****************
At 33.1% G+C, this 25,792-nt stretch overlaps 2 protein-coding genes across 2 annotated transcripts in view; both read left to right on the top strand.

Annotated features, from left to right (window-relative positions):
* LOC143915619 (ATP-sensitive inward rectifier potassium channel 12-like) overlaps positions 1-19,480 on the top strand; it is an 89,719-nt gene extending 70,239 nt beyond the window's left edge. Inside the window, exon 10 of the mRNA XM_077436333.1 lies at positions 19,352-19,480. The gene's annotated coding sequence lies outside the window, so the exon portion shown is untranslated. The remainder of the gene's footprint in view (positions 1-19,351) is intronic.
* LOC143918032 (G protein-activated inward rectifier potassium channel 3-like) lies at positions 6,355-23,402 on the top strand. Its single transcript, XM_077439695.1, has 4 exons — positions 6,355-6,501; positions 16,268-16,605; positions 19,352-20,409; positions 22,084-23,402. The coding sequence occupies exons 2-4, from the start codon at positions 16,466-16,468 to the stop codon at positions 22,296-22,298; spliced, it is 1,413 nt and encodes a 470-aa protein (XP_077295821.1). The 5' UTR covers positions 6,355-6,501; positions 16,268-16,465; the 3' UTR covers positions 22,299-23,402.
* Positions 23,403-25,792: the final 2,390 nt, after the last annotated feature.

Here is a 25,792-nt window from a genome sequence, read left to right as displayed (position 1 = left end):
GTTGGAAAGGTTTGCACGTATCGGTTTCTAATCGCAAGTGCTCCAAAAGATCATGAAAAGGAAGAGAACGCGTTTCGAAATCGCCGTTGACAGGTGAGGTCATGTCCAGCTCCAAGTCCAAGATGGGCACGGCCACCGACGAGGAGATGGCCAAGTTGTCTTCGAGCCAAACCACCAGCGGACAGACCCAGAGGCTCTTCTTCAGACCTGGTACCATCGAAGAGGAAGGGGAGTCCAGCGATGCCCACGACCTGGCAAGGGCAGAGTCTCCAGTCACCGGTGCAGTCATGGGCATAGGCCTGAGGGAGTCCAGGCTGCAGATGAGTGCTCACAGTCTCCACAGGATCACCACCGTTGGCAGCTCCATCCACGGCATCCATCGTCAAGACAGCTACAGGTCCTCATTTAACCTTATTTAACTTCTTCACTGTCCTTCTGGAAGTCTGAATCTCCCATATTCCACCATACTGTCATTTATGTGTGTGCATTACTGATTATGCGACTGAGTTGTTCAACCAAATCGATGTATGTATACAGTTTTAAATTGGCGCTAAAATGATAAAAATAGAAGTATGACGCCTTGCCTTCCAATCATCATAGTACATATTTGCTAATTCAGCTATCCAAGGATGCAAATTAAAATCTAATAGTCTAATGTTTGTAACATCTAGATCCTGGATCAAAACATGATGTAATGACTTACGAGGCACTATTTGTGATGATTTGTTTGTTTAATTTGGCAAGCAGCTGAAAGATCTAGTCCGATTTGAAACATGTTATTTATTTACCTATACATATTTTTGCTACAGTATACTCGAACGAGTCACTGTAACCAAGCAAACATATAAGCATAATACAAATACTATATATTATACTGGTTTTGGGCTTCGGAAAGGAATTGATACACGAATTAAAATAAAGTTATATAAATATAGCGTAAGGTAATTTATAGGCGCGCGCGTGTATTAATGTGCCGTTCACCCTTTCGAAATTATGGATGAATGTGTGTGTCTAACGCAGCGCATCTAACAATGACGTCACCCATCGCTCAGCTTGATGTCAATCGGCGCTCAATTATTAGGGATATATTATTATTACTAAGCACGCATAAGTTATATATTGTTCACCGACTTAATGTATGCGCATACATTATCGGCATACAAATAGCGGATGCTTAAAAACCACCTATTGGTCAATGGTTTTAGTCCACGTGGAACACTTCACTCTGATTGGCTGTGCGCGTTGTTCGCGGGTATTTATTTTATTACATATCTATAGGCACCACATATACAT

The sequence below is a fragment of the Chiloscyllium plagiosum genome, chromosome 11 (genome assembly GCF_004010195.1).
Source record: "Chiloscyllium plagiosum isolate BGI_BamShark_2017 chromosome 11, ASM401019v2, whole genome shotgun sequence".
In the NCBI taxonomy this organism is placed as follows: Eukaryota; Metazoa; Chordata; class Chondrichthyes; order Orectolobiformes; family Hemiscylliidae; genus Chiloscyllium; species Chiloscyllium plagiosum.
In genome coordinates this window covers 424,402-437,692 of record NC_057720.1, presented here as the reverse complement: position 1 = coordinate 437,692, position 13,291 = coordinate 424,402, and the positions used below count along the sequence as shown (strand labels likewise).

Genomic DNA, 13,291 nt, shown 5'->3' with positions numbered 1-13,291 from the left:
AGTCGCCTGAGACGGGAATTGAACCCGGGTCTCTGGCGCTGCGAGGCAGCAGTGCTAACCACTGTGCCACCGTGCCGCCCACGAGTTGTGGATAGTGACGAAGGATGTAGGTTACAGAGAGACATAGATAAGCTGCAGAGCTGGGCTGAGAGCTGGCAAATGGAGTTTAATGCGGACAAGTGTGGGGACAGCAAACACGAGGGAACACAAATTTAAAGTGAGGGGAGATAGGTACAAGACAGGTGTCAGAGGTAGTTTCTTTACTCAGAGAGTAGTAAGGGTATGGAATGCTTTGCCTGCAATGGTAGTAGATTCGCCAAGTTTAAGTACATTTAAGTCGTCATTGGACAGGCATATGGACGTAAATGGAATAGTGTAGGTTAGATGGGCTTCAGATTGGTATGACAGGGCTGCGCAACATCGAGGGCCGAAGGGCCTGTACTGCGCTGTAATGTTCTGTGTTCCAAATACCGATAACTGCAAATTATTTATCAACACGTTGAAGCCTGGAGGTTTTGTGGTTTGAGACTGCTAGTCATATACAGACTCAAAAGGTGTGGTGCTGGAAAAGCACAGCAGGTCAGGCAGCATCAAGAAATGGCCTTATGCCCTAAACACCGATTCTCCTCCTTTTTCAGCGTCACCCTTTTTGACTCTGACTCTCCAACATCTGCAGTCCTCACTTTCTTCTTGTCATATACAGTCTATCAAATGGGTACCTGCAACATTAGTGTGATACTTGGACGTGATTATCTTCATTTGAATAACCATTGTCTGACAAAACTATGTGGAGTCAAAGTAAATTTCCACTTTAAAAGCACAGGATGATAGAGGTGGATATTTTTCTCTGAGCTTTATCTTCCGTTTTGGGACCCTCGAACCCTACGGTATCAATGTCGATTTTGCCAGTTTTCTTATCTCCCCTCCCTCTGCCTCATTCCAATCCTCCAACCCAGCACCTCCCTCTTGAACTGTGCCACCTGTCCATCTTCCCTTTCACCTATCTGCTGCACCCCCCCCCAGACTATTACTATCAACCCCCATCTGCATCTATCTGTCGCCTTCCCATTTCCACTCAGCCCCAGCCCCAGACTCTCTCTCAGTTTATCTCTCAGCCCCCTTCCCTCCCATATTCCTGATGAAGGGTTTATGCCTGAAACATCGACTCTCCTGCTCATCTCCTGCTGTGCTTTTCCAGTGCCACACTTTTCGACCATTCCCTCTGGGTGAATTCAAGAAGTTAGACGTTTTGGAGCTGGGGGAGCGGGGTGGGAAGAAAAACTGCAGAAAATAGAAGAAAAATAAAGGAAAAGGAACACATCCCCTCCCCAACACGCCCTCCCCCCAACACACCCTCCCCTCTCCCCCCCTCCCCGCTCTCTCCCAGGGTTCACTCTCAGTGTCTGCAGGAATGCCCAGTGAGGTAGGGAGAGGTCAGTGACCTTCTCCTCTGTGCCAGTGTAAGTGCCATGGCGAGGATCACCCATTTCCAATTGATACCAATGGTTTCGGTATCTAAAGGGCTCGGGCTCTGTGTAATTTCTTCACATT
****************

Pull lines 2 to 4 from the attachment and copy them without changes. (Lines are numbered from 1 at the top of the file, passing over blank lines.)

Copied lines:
Annotated features, from left to right (window-relative positions):
* LOC143915619 (ATP-sensitive inward rectifier potassium channel 12-like) overlaps positions 1-19,480 on the top strand; it is an 89,719-nt gene extending 70,239 nt beyond the window's left edge. Inside the window, exon 10 of the mRNA XM_077436333.1 lies at positions 19,352-19,480. The gene's annotated coding sequence lies outside the window, so the exon portion shown is untranslated. The remainder of the gene's footprint in view (positions 1-19,351) is intronic.
* LOC143918032 (G protein-activated inward rectifier potassium channel 3-like) lies at positions 6,355-23,402 on the top strand. Its single transcript, XM_077439695.1, has 4 exons — positions 6,355-6,501; positions 16,268-16,605; positions 19,352-20,409; positions 22,084-23,402. The coding sequence occupies exons 2-4, from the start codon at positions 16,466-16,468 to the stop codon at positions 22,296-22,298; spliced, it is 1,413 nt and encodes a 470-aa protein (XP_077295821.1). The 5' UTR covers positions 6,355-6,501; positions 16,268-16,465; the 3' UTR covers positions 22,299-23,402.